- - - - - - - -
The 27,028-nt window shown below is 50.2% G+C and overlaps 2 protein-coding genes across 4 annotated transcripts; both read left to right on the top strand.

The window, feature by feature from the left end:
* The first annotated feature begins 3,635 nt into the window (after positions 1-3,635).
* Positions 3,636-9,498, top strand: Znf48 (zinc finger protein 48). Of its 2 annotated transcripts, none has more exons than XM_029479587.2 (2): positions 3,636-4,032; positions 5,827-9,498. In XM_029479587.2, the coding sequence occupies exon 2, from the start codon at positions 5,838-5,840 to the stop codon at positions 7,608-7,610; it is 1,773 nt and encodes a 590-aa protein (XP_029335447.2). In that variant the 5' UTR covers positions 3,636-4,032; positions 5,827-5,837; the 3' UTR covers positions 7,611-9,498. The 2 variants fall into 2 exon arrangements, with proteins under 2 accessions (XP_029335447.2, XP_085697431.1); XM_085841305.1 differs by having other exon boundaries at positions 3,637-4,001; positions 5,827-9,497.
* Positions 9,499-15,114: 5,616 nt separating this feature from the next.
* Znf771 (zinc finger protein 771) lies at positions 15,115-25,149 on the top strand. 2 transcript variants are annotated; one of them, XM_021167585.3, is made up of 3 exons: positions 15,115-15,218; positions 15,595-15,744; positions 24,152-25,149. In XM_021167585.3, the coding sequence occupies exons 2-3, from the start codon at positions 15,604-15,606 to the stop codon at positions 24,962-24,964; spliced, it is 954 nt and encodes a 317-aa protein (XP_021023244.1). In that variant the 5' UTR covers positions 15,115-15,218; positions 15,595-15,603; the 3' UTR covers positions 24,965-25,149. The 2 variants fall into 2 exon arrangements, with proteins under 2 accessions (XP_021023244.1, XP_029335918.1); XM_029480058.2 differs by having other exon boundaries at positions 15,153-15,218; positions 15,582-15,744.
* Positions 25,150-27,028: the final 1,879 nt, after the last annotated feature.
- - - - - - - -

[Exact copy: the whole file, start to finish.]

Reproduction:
The 27,028-nt window shown below is 50.2% G+C and overlaps 2 protein-coding genes across 4 annotated transcripts; both read left to right on the top strand.

The window, feature by feature from the left end:
* The first annotated feature begins 3,635 nt into the window (after positions 1-3,635).
* Positions 3,636-9,498, top strand: Znf48 (zinc finger protein 48). Of its 2 annotated transcripts, none has more exons than XM_029479587.2 (2): positions 3,636-4,032; positions 5,827-9,498. In XM_029479587.2, the coding sequence occupies exon 2, from the start codon at positions 5,838-5,840 to the stop codon at positions 7,608-7,610; it is 1,773 nt and encodes a 590-aa protein (XP_029335447.2). In that variant the 5' UTR covers positions 3,636-4,032; positions 5,827-5,837; the 3' UTR covers positions 7,611-9,498. The 2 variants fall into 2 exon arrangements, with proteins under 2 accessions (XP_029335447.2, XP_085697431.1); XM_085841305.1 differs by having other exon boundaries at positions 3,637-4,001; positions 5,827-9,497.
* Positions 9,499-15,114: 5,616 nt separating this feature from the next.
* Znf771 (zinc finger protein 771) lies at positions 15,115-25,149 on the top strand. 2 transcript variants are annotated; one of them, XM_021167585.3, is made up of 3 exons: positions 15,115-15,218; positions 15,595-15,744; positions 24,152-25,149. In XM_021167585.3, the coding sequence occupies exons 2-3, from the start codon at positions 15,604-15,606 to the stop codon at positions 24,962-24,964; spliced, it is 954 nt and encodes a 317-aa protein (XP_021023244.1). In that variant the 5' UTR covers positions 15,115-15,218; positions 15,595-15,603; the 3' UTR covers positions 24,965-25,149. The 2 variants fall into 2 exon arrangements, with proteins under 2 accessions (XP_021023244.1, XP_029335918.1); XM_029480058.2 differs by having other exon boundaries at positions 15,153-15,218; positions 15,582-15,744.
* Positions 25,150-27,028: the final 1,879 nt, after the last annotated feature.